It rained, there was lightning and thunder, but nothing near what we had seen earlier. We got to Mineola and the weather started taking a turn for the worse. I went over a rough railroad track a little faster than I meant to, and a few miles down the road, Aprilsaid “Hey, look at your tire pressure.” I looked at the panel in the truck and I had low tire pressure showing on my passenger side back tire. All others showed 40 psi, and it showed 28, then 26, then 22. We were between Mineola and Lindale. There were no stations or stores anywhere close. I tried to push on to Lindale, because the weather was quickly getting worse. It was POURING rain. Lightning was everywhere and constant. When the pressure dropped below 10 lbs, I pulled over. It began to rain even harder. And about that time, we got tornado warning updates for….Lindale. Ok, let me lay this out for you. We are stranded with a blowout, in a severe thunderstorm, we’ve got a tornado warning right where we are at, I’ve got a flat tire and a 2,000 lb pallet of wood in the bed of the truck. I generally keep a floor jack in the back of the truck because I hate the little rickety factory made jacks that they put in trucks. But I had taken it out and hadn’t put it back in. I called roadside assistance for them to send someone out there to help us. Roadside assistance called back 20 minutes later and said that they couldn’t find anyone to come help us because there were tornadoes on the ground and they were all responding to accidents in other places. Oh….and there was a tornado on the ground in Van, about 10 minutes away. AND WE ARE STUCK ON THE SIDE OF THE ROAD. She said she’d try to get a wrecker out there to me, then she said she’d get a police unit out to me, and finally I got pissed off and said, “Don’t worry about it. I’ll figure it out.” Madder than hell, I bail out of the truck, unlatch the shitty little jack from under the passenger seat, and get to work in the torrential downpour, the lightning and the thunder. April is watching the weather, and to our west it is NASTY. I am working as fast as I can, the weight of the truck is definitely more than this little jack should be used for, but I have little choice. I gently work to get the blown out tire off and the spare on while the jack squeaks and sways from side to side. I get the tire on, and begin to put the lug nuts on when a Highway Patrol pulls up. He says, “Howdy. How you doing this evening?” Dripping wet, I said “IM WONDERFUL. How are you?” I threw the blew out tire in the back of the truck, loaded up my tools, and he said “Ok, wellhave a good evening. Watch out for bad weather.” And he left.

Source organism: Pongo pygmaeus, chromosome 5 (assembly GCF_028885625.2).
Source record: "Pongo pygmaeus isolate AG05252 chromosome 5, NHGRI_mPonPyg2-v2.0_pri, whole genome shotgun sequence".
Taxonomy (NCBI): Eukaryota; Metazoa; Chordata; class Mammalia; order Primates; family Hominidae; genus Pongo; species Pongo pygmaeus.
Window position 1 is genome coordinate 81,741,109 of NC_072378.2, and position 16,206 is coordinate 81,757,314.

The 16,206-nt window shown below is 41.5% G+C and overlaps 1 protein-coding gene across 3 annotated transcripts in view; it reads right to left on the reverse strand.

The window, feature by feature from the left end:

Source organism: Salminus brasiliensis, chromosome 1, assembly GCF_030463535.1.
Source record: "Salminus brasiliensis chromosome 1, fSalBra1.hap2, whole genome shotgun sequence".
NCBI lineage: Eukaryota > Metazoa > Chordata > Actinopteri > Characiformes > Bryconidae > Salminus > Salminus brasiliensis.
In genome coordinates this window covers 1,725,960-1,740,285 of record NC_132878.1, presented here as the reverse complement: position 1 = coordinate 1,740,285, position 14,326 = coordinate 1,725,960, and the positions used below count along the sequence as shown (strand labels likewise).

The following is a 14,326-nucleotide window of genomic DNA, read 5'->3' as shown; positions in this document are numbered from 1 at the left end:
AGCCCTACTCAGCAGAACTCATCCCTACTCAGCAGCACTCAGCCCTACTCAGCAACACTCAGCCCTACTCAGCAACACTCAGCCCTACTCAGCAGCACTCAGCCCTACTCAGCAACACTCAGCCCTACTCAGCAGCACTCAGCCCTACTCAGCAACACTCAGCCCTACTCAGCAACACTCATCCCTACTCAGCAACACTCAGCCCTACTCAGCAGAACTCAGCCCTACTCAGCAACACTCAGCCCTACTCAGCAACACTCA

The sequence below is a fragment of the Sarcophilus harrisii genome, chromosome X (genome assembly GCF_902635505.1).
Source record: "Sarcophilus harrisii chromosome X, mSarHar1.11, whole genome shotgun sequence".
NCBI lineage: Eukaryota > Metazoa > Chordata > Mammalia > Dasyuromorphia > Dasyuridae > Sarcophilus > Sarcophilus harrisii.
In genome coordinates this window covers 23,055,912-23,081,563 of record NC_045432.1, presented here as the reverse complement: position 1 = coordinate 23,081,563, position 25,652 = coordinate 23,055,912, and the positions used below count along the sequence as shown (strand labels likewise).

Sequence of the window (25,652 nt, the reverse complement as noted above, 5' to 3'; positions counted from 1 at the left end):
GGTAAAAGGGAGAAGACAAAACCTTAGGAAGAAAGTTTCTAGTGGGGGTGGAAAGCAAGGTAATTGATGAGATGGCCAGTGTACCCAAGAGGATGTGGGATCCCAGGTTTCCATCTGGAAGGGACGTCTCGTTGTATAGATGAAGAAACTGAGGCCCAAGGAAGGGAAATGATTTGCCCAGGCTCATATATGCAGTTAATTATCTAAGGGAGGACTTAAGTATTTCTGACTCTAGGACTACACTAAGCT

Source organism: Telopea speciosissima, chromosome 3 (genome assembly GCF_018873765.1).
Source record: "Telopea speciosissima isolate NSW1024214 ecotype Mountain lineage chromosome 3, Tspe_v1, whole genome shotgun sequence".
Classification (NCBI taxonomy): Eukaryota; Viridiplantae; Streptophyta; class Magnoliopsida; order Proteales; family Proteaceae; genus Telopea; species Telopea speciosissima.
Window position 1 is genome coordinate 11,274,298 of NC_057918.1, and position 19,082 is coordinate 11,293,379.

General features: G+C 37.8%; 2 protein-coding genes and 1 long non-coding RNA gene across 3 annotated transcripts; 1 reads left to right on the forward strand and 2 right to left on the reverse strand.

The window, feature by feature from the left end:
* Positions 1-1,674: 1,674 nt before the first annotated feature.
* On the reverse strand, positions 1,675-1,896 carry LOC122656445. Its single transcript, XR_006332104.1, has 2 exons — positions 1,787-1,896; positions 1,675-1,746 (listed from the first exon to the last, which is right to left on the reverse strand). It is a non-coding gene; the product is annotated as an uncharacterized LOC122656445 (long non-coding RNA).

I got back in the truck. It was nearly 11:00 and we still had 45 minutes home. We had been in the truck 7.5 hours, survived the eye of a tornado, skirted the outside of another bad tornado, got stranded on the side of the road, and I got to go head to head with the stupid storm in my favorite golf shorts and t-shirt on the side of the highway. Roadside assistance and the highway patrol were completely worthless, but finally, we made it. I have NEVER been more happy to be home. Ever.
Happy Freakin’ Mother’s Day.